He introduced Erfan Ibrahim, from the Electric Power Research Institute (EPRI), a non profit foundation that is funded by electricity companies to promote better power efficiency.
The EPRI is starting a new five year project to build a $20 million test bed network which takes power from a variety of sources and balances it into usable supply. This would be a mixture of traditional power supplier and variable ones, such as renewable energy like wind.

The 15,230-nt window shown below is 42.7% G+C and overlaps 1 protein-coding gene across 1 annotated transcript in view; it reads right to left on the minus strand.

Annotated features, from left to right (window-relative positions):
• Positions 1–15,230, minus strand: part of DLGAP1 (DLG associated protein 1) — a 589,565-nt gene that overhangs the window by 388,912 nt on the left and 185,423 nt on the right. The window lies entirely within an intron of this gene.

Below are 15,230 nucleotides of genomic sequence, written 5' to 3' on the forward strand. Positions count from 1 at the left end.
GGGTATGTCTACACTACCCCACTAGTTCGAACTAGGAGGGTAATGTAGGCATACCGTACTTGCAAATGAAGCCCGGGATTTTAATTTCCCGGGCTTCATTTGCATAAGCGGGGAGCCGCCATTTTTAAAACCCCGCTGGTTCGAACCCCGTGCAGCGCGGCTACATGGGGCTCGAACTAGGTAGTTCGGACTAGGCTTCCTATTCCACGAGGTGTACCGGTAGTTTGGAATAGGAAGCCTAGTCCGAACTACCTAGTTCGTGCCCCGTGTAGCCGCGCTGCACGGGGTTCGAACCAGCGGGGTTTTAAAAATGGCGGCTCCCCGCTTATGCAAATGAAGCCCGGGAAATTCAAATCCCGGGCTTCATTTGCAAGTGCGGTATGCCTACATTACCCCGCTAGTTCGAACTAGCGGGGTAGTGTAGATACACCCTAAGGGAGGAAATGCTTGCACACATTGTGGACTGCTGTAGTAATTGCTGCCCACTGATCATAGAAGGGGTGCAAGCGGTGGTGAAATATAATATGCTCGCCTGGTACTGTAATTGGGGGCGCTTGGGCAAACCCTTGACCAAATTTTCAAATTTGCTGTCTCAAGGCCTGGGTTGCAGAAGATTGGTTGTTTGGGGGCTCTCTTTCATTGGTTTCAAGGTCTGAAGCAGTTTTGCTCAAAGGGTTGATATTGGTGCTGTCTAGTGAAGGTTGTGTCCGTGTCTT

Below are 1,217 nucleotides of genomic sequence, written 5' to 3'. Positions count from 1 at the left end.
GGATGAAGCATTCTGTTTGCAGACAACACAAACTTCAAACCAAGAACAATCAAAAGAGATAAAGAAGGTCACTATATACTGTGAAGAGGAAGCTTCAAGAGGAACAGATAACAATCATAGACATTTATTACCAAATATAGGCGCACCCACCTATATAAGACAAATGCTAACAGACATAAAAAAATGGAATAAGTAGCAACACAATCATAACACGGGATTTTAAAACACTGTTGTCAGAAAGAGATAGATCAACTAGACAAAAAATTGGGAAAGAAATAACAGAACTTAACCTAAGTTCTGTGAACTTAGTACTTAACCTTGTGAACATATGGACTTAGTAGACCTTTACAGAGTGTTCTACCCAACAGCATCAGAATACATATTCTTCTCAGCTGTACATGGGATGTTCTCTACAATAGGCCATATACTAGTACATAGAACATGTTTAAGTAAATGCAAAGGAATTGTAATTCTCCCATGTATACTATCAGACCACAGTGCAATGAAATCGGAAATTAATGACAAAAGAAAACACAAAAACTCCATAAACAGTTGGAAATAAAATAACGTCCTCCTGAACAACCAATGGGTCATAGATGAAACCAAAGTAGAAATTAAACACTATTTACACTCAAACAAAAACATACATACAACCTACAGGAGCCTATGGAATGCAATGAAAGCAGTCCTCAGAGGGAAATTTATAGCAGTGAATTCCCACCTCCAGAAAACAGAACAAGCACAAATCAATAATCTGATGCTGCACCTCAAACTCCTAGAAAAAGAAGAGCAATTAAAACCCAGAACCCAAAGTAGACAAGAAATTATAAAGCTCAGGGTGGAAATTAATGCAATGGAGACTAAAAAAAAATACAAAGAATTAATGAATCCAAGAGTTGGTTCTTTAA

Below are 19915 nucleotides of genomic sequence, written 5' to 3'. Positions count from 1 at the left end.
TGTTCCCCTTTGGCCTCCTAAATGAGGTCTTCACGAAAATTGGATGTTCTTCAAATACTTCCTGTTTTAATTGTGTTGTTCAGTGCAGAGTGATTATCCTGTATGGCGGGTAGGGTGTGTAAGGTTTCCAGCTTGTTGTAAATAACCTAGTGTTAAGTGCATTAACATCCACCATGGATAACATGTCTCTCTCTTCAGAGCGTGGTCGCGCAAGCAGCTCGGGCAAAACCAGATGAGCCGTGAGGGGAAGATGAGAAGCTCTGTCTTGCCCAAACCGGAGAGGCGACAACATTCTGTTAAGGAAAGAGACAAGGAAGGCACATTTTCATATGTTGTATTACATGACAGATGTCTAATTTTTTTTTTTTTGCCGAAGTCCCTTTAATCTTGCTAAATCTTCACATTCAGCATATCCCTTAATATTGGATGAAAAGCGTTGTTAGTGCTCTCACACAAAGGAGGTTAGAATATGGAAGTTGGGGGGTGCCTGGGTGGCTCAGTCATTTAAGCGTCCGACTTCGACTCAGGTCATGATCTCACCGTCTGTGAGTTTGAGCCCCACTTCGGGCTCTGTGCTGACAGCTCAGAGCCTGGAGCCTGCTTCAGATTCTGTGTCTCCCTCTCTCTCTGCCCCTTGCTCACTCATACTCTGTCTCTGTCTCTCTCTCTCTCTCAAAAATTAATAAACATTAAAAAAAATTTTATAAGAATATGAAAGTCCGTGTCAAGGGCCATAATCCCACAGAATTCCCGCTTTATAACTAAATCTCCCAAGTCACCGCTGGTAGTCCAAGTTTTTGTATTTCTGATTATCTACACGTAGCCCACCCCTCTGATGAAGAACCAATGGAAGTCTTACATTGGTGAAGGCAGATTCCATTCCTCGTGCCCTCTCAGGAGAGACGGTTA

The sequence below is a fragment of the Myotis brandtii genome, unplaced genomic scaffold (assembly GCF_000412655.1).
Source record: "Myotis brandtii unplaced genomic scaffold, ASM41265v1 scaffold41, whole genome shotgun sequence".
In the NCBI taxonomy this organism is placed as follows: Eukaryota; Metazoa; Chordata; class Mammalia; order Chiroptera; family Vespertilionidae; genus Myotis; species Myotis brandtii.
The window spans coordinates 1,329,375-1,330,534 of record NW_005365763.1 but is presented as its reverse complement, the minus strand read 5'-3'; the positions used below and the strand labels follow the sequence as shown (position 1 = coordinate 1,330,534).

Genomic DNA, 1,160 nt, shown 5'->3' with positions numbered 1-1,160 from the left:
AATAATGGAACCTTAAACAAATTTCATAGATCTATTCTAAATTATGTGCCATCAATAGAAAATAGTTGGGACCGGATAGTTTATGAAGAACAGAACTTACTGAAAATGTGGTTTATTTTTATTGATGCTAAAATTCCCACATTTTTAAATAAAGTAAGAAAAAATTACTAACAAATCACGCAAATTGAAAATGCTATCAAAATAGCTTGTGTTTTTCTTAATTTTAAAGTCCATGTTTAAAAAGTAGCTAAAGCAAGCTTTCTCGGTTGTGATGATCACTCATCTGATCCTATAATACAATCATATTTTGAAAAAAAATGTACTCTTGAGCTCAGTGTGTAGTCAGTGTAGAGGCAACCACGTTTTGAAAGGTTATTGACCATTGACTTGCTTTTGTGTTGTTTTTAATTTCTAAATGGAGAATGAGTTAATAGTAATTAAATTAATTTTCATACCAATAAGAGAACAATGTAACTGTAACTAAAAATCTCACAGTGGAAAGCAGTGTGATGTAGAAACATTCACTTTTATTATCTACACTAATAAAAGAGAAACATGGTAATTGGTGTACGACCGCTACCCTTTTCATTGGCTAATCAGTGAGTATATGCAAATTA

“The smart grid is a mix of communications technologies and energy efficient designs,” said Ibrahim.
“They allow you to set up demand response programs to reduce the need for generation units. It also allows you to add in electrical systems like photovoltaic energy and balance them out.”
He said that open and compatible standards were essential for the system to work. Standards like WiMax could move the grid from a theoretical exercise to concrete examples of how to cut costs.
Otellini said that power efficiency was going to be one of the key drivers for businesses use of technology in the future, not just because it was good for the environment but also good for the bottom line.
Intel gets behind smart grids
By Iain Thomson on Sep 24, 2008 3:06PM